Joe’s Journal: Winter Edition – Seeds of Change, part 2

In part 1, we went over a list of seeds from different families that you could plant.  So how do you use these plants in your garden plans?  First off, let’s talk about the benefits of combining species that complement each other in the garden. They can:

  • Attract beneficials
  • Aid pollination
  • Repel pests
  • Provide shade
  • Provide support
  • Save space
  • Improve soil health
  • Suppress weeds
  • Conserve soil
  • Conserve water

Generally, the aromatic plants will tend to repel pests, these include many of the herbs in a garden such as the mints, and the umbels, but also many of the composites as well.  Much of the repellent or insecticidal and nematicidal activity of these groups may be associated with naturally occurring metabolites including, terpenes. The alliums are aromatic herbs high in sulfur compounds that work to repel pests.

In flower, the aromatic herbs attract beneficial insects: pollinators, predatory wasps and parasitoids. This is the basis of planting some of these with plants that are susceptible to pests. For example, tomato and potato plants are attractive to hornworms, which will strip the foliage in short order.  Bruconid wasps are ectoparasites of hornworms and a good way to attract the beneficial wasp is to plant flowering plants that produce lots of nectar including sweet alyssum and umbels, such as fennel and dill. For the very same reason, it is a good idea not to plant tomatoes and potatoes near each other.

Cool Season/Warm Season Plants

Organize your seed lots based on how and when you plan to plant.  Some suggestions on organizing your seed lots:

  • Early indoor starts (EIS)
  • Early spring (cool season) direct sowing (ESD)
  • Direct late spring (warm season) sowing (LSD)
  • Fall direct sow (cool season) (FDS)
  • Plants that require trellising, direct sow (pole beans, cucumbers, squash) (LST)

Cool season plants include:

  • Alliums
  • Arugula
  • Broccoli
  • Brussels sprouts
  • Cabbage
  • Cauliflower
  • Carrots
  • Kale
  • Lettuce
  • Peas
  • Parsley
  • Radish
  • Spinach

Sow seeds 2 to 3 weeks before the last spring frost date (EDS), and again in mid- to late-summer (FDS), about 10 weeks before the first fall frost date in your area. Direct sow these plants.

Herbs interplanted with a summer tomato crop
Herbs interplanted with a summer tomato crop

Warm season plants include:

  • Basil
  • Beans
  • Cucumbers
  • Eggplant
  • Melons
  • Peppers
  • Potatoes
  • Tomatoes
  • Squash
  • Sunflowers

Sow seeds of warm season plants after the last spring frost date when the soil has warmed up to 50F. Potatoes are started as “seed potatoes”, and may be directly sown when the soil has warmed. For tomatoes, peppers and eggplant, sow indoors in late winter to get a jump on the growing season (EIS).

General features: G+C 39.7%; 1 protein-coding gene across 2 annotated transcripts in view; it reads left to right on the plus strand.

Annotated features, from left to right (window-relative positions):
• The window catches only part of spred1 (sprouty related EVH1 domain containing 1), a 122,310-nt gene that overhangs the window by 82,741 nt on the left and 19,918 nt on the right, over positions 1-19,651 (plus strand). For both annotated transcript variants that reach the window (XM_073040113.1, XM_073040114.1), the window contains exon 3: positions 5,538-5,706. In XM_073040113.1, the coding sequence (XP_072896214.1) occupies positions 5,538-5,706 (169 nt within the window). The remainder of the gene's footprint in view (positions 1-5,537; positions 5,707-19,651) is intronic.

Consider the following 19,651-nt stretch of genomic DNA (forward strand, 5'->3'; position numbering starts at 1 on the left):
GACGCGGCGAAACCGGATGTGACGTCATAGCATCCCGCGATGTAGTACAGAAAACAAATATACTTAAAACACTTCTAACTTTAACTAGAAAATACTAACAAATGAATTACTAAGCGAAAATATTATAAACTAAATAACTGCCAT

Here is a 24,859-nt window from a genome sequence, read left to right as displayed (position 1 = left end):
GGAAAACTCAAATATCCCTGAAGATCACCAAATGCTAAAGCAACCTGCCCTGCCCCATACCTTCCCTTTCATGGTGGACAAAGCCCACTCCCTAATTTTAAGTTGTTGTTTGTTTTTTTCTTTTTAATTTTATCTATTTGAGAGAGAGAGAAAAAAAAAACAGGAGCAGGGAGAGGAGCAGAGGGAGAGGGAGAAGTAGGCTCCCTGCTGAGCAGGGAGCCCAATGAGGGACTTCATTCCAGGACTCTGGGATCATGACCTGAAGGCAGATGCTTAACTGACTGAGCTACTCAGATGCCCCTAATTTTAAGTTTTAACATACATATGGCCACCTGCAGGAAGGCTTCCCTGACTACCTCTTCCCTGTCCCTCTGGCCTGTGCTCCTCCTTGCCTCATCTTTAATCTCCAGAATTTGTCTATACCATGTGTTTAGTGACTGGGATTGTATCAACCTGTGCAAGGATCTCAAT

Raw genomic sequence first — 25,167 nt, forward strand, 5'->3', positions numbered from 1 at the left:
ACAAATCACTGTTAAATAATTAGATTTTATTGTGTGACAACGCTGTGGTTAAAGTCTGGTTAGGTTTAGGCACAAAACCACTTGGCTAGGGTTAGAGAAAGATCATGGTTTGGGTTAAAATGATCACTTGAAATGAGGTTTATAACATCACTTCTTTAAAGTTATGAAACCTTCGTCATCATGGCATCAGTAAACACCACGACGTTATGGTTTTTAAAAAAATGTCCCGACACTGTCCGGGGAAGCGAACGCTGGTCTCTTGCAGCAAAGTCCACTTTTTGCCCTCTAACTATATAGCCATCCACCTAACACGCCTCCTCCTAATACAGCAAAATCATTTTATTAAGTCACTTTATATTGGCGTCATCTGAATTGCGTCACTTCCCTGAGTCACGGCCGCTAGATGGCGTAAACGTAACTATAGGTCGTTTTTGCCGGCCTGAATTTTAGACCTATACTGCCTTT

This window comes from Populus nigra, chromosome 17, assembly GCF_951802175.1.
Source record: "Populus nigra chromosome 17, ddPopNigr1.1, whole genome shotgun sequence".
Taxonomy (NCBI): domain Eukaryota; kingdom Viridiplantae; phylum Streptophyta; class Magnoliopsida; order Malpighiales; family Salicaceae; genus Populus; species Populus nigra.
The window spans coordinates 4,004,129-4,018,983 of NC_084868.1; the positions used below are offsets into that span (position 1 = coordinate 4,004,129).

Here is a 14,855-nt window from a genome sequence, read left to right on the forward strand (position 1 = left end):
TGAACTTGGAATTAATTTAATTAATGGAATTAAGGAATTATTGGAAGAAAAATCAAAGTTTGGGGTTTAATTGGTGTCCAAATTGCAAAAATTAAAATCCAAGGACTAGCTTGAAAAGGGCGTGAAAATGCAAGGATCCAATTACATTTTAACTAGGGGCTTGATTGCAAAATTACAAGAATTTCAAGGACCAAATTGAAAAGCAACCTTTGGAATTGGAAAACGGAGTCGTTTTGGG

Interplanting Cool Season and Warm Season Crops

Interplanting warm season crops with cool season crops has a number of advantages including

  • Saving space
  • Creating shade for crops that can’t take the heat
  • Making plants harder for pests to find
    • For example, plant pepper plants among spinach, lettuce and alliums
    • Plant bush beans and cucumbers among the brassicas (broccoli, cauliflower, etc.)

Here are some other combinations that will help to increase gardening success:

  • Interplant carrots with alliums, such as onions and leeks to repel carrot flies
Fig. 11 Carrots
  • Sow carrots and radishes together
    • The radishes grow faster; and when you harvest, you’ll also make room for the carrots to develop
  • Sow large leaf brassicas among alliums will help to suppress weeds
  • Sowing aromatic herbs with brassicas may help to repel pests and attract beneficials
  • Interplant tomatoes, peppers and eggplant with aromatic herbs including parsley, sage, rosemary, basil, alliums (chives, garlic, leeks, onions) marigolds and calendula
  • Plant potatoes near beans, basil, marigolds, calendula or sweet alyssum
  • Sow cucumbers and sunflowers together; sunflowers will give the cucumbers a structure to grow up on, and may repel cucumber beetles.
  • The classic garden planting is corn, beans and squash, the large squash leaves shade the soil to conserve soil moisture and to suppress weeds, and the corn stalk provides support to the runner beans. The beans in turn, return nitrogen to the soil.
  • Consider growing mushrooms, especially if you mulch your garden with an organic mulch. The best mushrooms to start with are wine caps and oyster mushrooms. They will benefit from the organic matter and the shade of the overstory veg crop.  These mushrooms are saprophytes, which break down organic matter and are compatible to the vegetable garden. Purchase the sawdust spawn for this application. Some online sources include:

Stagger sowing crops

  • Sow seeds of crops every two weeks to stagger the harvest.
  • This has several advantages including
    • Avoiding periods of inclement weather, which could threaten a crop
    • Provides a steady harvest over time
    • And an added advantage is avoiding pest cycles.
      • An earlier or later planting may avoid cabbage butterfly, for example.
      • Sow carrots and radishes as a fall crop to avoid carrot flies

Join us next week for the conclusion of the Seeds of Change series.

– Signing off for now, Joe